DANIEL CLIFTON • EDITOR
MARBLE FALLS — It’s part of the regular routine of George Ortiz and his dog, Lacey. Before heading to work in the morning, he puts the leash on her and then walks from his house off Avenue P through a piece of property that comes out on Second Street across from Westside Park.
Then, they cross Second Street and head to Ruff Park, the dog park at Westside.
But on May 4, Ortiz made a decision that changed everything.
“I didn’t put her on the leash,” he said. “I know I should have, and I take full responsibility.”
Everything was going well until Lacey, a 2½-year-old blue Lacy, took off from his side and scampered across Second Street for Westside Park. Ortiz called to Lacey. She stopped and looked back.
Then, Ortiz saw the car and truck coming down Second Street. He put up his hands to get the drivers’ attention and command Lacey to stay where she was. But Lacey started back across the road to Ortiz.
In a moment that Ortiz recalled vividly, Lacey must have spotted the car coming because she turned and tried to make it back to the park.
She wasn’t quick enough. The car struck Lacey on her right side. She flipped over and went down.
The car, Ortiz said, kept going.
“He must of saw me,” Ortiz said of the driver. “My hands were up.”
Ortiz raced to Lacey. The truck following behind the car pulled over, and three men jumped out to see if they could help.
“I’m responsible,” Ortiz said. “I should have had her on her leash. I do every other time, but this one time …”
Ortiz has lived in Marble Falls since the mid-1980s. He’s seen the city grow, but with it came additional traffic. When the city opened Westside Park and added Ruff Park and a community hall for event rentals, Ortiz was happy to see it all. It gave families in that part of town a place to which they could walk and enjoy.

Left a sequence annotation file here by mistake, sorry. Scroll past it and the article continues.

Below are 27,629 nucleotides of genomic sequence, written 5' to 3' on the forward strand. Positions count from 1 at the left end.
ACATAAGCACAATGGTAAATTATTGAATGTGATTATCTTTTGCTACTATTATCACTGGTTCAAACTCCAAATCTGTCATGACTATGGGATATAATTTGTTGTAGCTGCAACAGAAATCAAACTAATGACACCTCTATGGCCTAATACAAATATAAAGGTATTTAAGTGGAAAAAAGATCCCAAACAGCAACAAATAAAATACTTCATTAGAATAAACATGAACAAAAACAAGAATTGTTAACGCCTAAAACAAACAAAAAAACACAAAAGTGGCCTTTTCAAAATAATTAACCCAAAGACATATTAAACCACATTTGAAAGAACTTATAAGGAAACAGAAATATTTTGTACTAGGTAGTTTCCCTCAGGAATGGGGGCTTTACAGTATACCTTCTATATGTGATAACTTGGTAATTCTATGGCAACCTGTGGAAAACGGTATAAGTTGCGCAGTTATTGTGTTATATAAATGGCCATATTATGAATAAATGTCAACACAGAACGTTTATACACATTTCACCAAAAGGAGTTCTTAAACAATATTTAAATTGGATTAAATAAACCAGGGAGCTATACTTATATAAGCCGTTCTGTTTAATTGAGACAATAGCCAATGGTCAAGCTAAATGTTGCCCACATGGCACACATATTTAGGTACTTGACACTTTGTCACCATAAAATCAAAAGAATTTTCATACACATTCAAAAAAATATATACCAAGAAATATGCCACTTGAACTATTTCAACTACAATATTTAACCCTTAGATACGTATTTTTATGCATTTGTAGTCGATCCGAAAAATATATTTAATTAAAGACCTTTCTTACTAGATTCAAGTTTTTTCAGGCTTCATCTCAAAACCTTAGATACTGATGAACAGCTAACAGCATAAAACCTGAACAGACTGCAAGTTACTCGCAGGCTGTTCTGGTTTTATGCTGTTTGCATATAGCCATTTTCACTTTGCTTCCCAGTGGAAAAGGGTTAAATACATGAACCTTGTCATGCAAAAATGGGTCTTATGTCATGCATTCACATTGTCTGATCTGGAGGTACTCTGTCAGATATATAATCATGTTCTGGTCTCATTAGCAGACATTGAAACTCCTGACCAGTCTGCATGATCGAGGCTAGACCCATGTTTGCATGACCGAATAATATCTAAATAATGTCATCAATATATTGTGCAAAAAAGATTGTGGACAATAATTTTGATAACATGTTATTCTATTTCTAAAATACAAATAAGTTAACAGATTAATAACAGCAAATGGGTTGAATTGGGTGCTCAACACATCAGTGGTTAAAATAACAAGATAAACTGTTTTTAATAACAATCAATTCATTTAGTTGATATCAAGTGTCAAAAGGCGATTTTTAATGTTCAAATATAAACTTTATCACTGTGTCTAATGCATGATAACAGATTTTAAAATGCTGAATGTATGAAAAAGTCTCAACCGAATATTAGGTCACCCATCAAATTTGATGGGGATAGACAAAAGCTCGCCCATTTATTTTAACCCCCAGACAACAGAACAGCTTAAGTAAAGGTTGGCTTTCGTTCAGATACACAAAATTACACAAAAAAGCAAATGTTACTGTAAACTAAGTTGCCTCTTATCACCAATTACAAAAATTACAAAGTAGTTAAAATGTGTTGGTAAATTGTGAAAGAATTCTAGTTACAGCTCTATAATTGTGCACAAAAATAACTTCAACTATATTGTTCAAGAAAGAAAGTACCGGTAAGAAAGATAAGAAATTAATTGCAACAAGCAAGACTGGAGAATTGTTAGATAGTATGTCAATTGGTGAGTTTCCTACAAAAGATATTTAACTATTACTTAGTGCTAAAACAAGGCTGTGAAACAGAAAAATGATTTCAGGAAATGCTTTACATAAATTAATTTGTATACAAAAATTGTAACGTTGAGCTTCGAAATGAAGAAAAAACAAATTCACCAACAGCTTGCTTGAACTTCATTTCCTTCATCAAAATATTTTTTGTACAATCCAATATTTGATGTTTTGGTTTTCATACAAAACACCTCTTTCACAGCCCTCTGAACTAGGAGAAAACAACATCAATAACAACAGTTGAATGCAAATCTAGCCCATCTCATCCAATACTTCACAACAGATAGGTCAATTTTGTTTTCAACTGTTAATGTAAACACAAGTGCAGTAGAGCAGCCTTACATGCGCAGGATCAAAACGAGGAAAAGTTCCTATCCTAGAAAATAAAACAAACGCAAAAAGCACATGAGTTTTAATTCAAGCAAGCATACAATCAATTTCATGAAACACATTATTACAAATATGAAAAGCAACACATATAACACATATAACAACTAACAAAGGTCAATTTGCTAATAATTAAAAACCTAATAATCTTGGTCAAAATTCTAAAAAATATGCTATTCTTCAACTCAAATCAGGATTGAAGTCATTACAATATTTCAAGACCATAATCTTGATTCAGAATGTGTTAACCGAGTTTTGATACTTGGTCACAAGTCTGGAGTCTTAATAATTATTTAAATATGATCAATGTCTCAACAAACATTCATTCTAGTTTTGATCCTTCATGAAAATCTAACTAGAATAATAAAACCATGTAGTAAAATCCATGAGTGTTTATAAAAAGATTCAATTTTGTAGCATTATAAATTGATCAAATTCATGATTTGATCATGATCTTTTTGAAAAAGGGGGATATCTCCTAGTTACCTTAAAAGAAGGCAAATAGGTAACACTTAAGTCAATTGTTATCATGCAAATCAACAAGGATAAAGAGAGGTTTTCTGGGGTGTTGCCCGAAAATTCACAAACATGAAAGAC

But he also sees the increase of traffic on Second Street.
“It’s a straight shot right there in front of the park,” Ortiz said. “There’s really nothing to slow cars down. There’s not even a crosswalk from (one side of the road) to the park.”
With more people using Westside Park and the community hall, Ortiz would like to see more efforts to curb traffic speed near the park.
“I see families crossing Second Street with strollers, and you know, that (community hall), it’s rented out about every weekend,” he said. “That’s a lot of people using Westside. Lots of people near the road or crossing it.”
Ultimately, Ortiz would like to see the speed limit be posted at 20 mph with speed bumps in the area of Westside Park.
Marble Falls City Manager Mike Hodge said until Ortiz’s concerns were brought to him, he hadn’t heard of any issues with the park and the traffic.
“So this is the first time it’s been brought to my attention,” he said. “But it’s something I’ll definitely look into.”
Hodge said he’ll take the matter to the city’s traffic committee.
Nearby, Johnson Park, located at 230 Ave. J, has a crosswalk and even speed bumps on the road to control traffic speed. Hodge pointed out that one of the reasons for these is because Johnson Park is on both sides of Avenue J, so there’s quite a bit of pedestrian traffic going back and forth.
“But still, we’ll look at Westside Park and see if there’s something that needs to be done,” the city manager said.
After the accident, Ortiz feared the worst, but Lacey was alive — injured and scared, but alive. The three men in the truck who pulled over stayed with Lacey as Ortiz ran to get his truck so he could take his dog to the veterinarian.
“Her hip was broken in two places. She has a bruised bladder, but it didn’t break,” Ortiz said. “She was just as scared as she could be after the accident.”
The driver eventually did come back and speak with a Marble Falls police officer about the accident.
Lacey will undergo at least eight weeks of therapy as well as other treatments. The veterinarian bills have already topped $5,000. When Ortiz took Lacey in after the accident, the vet asked him if he wanted to treat the dog or euthanize her. But Ortiz never wavered.
“She goes with me everywhere,” he said. “She’s my buddy. I’ll take care of her.”